May 20 - Arab countries and those in the Middle East react to U.S. President Barak Obama's speech on the Arab spring. Julie Noce reports.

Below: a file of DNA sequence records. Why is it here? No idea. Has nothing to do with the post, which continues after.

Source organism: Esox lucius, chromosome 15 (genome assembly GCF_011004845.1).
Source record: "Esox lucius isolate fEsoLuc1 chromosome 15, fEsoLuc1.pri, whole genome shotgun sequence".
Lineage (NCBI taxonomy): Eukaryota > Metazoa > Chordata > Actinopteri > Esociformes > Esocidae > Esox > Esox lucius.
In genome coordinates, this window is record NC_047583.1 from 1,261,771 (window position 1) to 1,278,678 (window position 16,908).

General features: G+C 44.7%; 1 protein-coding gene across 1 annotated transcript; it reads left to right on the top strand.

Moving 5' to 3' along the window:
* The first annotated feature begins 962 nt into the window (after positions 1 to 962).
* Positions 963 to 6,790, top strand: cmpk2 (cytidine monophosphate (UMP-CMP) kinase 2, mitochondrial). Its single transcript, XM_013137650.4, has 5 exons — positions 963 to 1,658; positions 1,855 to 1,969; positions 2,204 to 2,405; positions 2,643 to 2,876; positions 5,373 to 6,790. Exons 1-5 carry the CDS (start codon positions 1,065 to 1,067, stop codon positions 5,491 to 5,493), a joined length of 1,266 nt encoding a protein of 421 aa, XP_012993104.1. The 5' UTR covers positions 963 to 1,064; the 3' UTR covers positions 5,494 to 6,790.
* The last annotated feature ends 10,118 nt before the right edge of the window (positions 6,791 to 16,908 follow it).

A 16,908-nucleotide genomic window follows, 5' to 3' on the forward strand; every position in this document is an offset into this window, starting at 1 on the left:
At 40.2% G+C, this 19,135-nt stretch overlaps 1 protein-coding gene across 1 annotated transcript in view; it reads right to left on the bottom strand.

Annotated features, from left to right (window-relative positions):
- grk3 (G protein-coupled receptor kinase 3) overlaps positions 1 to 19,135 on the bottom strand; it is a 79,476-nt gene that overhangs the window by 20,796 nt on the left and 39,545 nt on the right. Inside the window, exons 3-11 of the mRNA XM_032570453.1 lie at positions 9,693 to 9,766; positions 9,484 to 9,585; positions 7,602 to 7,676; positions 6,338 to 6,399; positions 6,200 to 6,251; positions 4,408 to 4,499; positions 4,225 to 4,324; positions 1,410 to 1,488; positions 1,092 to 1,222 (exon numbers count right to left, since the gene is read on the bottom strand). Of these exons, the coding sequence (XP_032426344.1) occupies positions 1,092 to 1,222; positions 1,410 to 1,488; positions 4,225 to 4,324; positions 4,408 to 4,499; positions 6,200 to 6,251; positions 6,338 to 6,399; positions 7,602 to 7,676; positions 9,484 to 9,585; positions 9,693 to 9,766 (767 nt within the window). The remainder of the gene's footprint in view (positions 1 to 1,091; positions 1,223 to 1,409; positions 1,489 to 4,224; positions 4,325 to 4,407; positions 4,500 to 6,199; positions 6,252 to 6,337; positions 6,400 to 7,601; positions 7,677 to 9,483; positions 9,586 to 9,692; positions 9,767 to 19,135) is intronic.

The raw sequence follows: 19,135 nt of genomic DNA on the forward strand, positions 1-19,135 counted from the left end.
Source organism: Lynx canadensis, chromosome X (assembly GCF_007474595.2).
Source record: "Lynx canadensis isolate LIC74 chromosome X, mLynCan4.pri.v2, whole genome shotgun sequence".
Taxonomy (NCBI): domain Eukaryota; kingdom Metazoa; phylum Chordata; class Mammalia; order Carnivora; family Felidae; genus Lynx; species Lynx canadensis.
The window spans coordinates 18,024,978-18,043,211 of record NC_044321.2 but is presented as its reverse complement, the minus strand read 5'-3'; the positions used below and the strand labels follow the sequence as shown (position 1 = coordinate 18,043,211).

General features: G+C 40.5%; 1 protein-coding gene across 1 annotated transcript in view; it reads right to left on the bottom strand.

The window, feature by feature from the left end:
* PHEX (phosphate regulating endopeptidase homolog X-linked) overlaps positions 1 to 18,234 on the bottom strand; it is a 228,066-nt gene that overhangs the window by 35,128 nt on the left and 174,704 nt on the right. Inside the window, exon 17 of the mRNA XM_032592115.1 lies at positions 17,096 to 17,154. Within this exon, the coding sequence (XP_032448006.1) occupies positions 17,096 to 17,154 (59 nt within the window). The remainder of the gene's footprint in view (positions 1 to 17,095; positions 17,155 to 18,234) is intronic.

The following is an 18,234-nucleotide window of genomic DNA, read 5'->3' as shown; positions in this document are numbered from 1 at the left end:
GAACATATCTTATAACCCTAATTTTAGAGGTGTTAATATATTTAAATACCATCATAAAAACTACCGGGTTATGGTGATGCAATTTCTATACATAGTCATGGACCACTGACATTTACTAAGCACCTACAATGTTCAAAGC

EDIT CONTAINS 4:3 MATERIAL U.S. President Barack Obama'shigh anticipated speech on the Arab spring uprising received mixed reviews from the people he was talking about directly. Despite praising the revolution in Egypt as the sort that the U.S. would support in the future, people in Cairo were unimpressed and said there needs to be more pressure on Israel to establish a Palestinian State. Actually, Obama did stress the need for a Palestinian state. In what amounts to an historic shift in American policy, Obama said Israeli borders set in 1967 should be the basis for a Palestinian state. The statement did little for Palestinians in Gaza. (SOUNDBITE) (Arabic) GAZA CITY RESIDENT HIKMAT ABU ZAKARIA, SAYING: "We were expecting a lot more from Obama's speech today regarding the Palestinians who suffer from the hardships of the occupation, and what the Israeli occupation does against the Palestinians. But Obama did not bring anything new." For Israelis, the speech was of course poorly received. President Netanyahu, who's due to meet with Obama in Washington on Friday, said the plan to scale back Israeli settlements would leave them indefensible. Perhaps some of the only people who did support Obama's statments were Libyans in the now rebel controlled city of Benghazi. (SOUNDBITE) (Arabic) BENGHAZI RESIDENT, USAMA LEHDOORI, SAYING: "The speech came as a support for the people. President Obama's speech came as support of the Arab peoples in order to open a new page of democracy and (good) treatment." For now, Obama will have to take solace in the words of one of his heroes, Abraham Lincoln, who said, you can please some of the people some of the time, but you can't please all of the people all of the time. Julie Noce, Reuters